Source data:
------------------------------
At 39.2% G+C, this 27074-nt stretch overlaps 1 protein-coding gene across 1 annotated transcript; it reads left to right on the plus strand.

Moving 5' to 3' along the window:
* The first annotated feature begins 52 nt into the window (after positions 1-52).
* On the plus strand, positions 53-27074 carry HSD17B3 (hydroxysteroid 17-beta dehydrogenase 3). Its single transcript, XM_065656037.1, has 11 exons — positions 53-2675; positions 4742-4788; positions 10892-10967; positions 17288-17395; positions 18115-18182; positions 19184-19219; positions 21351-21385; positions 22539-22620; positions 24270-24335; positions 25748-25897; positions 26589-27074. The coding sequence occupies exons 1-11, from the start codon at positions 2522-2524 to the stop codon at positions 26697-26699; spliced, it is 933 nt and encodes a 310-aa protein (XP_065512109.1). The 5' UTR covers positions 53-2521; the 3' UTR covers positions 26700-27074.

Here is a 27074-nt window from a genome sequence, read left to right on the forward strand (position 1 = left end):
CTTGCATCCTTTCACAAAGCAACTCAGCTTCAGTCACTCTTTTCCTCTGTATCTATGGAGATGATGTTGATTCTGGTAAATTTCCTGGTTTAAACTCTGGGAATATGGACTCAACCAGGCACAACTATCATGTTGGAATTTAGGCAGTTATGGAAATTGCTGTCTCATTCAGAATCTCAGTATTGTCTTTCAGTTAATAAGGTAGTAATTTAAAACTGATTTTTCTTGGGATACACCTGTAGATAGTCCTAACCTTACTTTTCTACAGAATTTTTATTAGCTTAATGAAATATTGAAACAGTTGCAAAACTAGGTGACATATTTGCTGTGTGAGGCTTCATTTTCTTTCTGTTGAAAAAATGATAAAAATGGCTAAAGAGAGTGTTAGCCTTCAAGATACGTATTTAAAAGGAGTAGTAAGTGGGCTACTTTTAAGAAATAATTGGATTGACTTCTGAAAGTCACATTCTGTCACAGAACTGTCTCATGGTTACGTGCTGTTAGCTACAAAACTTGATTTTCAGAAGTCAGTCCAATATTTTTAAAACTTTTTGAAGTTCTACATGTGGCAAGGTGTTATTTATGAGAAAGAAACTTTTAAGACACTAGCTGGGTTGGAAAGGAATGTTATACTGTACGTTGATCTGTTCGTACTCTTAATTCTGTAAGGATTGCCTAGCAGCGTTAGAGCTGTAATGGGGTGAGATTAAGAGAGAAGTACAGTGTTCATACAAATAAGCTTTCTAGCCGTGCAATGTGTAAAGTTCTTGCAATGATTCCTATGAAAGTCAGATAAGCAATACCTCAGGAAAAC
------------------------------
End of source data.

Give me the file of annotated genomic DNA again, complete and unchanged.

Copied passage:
At 39.2% G+C, this 27074-nt stretch overlaps 1 protein-coding gene across 1 annotated transcript; it reads left to right on the plus strand.

Moving 5' to 3' along the window:
* The first annotated feature begins 52 nt into the window (after positions 1-52).
* On the plus strand, positions 53-27074 carry HSD17B3 (hydroxysteroid 17-beta dehydrogenase 3). Its single transcript, XM_065656037.1, has 11 exons — positions 53-2675; positions 4742-4788; positions 10892-10967; positions 17288-17395; positions 18115-18182; positions 19184-19219; positions 21351-21385; positions 22539-22620; positions 24270-24335; positions 25748-25897; positions 26589-27074. The coding sequence occupies exons 1-11, from the start codon at positions 2522-2524 to the stop codon at positions 26697-26699; spliced, it is 933 nt and encodes a 310-aa protein (XP_065512109.1). The 5' UTR covers positions 53-2521; the 3' UTR covers positions 26700-27074.

Here is a 27074-nt window from a genome sequence, read left to right on the forward strand (position 1 = left end):
CTTGCATCCTTTCACAAAGCAACTCAGCTTCAGTCACTCTTTTCCTCTGTATCTATGGAGATGATGTTGATTCTGGTAAATTTCCTGGTTTAAACTCTGGGAATATGGACTCAACCAGGCACAACTATCATGTTGGAATTTAGGCAGTTATGGAAATTGCTGTCTCATTCAGAATCTCAGTATTGTCTTTCAGTTAATAAGGTAGTAATTTAAAACTGATTTTTCTTGGGATACACCTGTAGATAGTCCTAACCTTACTTTTCTACAGAATTTTTATTAGCTTAATGAAATATTGAAACAGTTGCAAAACTAGGTGACATATTTGCTGTGTGAGGCTTCATTTTCTTTCTGTTGAAAAAATGATAAAAATGGCTAAAGAGAGTGTTAGCCTTCAAGATACGTATTTAAAAGGAGTAGTAAGTGGGCTACTTTTAAGAAATAATTGGATTGACTTCTGAAAGTCACATTCTGTCACAGAACTGTCTCATGGTTACGTGCTGTTAGCTACAAAACTTGATTTTCAGAAGTCAGTCCAATATTTTTAAAACTTTTTGAAGTTCTACATGTGGCAAGGTGTTATTTATGAGAAAGAAACTTTTAAGACACTAGCTGGGTTGGAAAGGAATGTTATACTGTACGTTGATCTGTTCGTACTCTTAATTCTGTAAGGATTGCCTAGCAGCGTTAGAGCTGTAATGGGGTGAGATTAAGAGAGAAGTACAGTGTTCATACAAATAAGCTTTCTAGCCGTGCAATGTGTAAAGTTCTTGCAATGATTCCTATGAAAGTCAGATAAGCAATACCTCAGGAAAAC